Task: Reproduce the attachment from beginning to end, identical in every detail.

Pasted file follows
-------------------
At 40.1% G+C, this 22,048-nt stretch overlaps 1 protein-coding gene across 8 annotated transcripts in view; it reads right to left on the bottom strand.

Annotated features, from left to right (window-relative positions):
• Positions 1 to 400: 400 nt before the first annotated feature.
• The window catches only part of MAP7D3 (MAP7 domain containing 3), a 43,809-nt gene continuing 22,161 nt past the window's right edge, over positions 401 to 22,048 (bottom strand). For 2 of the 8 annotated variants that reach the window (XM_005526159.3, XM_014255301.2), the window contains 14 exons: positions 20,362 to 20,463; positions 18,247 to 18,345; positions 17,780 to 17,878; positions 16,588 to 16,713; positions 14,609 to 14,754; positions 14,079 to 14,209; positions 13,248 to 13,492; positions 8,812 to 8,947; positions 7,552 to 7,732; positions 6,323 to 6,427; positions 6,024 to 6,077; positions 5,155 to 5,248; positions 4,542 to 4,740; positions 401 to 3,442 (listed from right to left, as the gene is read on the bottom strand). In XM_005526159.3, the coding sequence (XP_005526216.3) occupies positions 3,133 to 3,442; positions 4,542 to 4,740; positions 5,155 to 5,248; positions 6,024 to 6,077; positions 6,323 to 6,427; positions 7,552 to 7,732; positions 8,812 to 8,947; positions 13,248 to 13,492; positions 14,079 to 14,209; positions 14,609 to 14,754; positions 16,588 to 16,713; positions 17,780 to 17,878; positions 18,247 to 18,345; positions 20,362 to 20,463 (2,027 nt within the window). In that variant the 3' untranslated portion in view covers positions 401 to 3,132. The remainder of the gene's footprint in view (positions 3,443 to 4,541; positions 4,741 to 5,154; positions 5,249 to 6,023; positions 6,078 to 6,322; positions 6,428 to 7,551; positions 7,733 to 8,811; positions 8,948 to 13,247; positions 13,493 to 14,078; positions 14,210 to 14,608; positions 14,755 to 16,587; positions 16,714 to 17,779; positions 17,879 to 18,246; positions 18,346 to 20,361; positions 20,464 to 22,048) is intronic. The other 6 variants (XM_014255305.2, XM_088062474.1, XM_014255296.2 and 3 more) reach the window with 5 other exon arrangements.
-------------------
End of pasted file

At 40.1% G+C, this 22,048-nt stretch overlaps 1 protein-coding gene across 8 annotated transcripts in view; it reads right to left on the bottom strand.

Annotated features, from left to right (window-relative positions):
• Positions 1 to 400: 400 nt before the first annotated feature.
• The window catches only part of MAP7D3 (MAP7 domain containing 3), a 43,809-nt gene continuing 22,161 nt past the window's right edge, over positions 401 to 22,048 (bottom strand). For 2 of the 8 annotated variants that reach the window (XM_005526159.3, XM_014255301.2), the window contains 14 exons: positions 20,362 to 20,463; positions 18,247 to 18,345; positions 17,780 to 17,878; positions 16,588 to 16,713; positions 14,609 to 14,754; positions 14,079 to 14,209; positions 13,248 to 13,492; positions 8,812 to 8,947; positions 7,552 to 7,732; positions 6,323 to 6,427; positions 6,024 to 6,077; positions 5,155 to 5,248; positions 4,542 to 4,740; positions 401 to 3,442 (listed from right to left, as the gene is read on the bottom strand). In XM_005526159.3, the coding sequence (XP_005526216.3) occupies positions 3,133 to 3,442; positions 4,542 to 4,740; positions 5,155 to 5,248; positions 6,024 to 6,077; positions 6,323 to 6,427; positions 7,552 to 7,732; positions 8,812 to 8,947; positions 13,248 to 13,492; positions 14,079 to 14,209; positions 14,609 to 14,754; positions 16,588 to 16,713; positions 17,780 to 17,878; positions 18,247 to 18,345; positions 20,362 to 20,463 (2,027 nt within the window). In that variant the 3' untranslated portion in view covers positions 401 to 3,132. The remainder of the gene's footprint in view (positions 3,443 to 4,541; positions 4,741 to 5,154; positions 5,249 to 6,023; positions 6,078 to 6,322; positions 6,428 to 7,551; positions 7,733 to 8,811; positions 8,948 to 13,247; positions 13,493 to 14,078; positions 14,210 to 14,608; positions 14,755 to 16,587; positions 16,714 to 17,779; positions 17,879 to 18,246; positions 18,346 to 20,361; positions 20,464 to 22,048) is intronic. The other 6 variants (XM_014255305.2, XM_088062474.1, XM_014255296.2 and 3 more) reach the window with 5 other exon arrangements.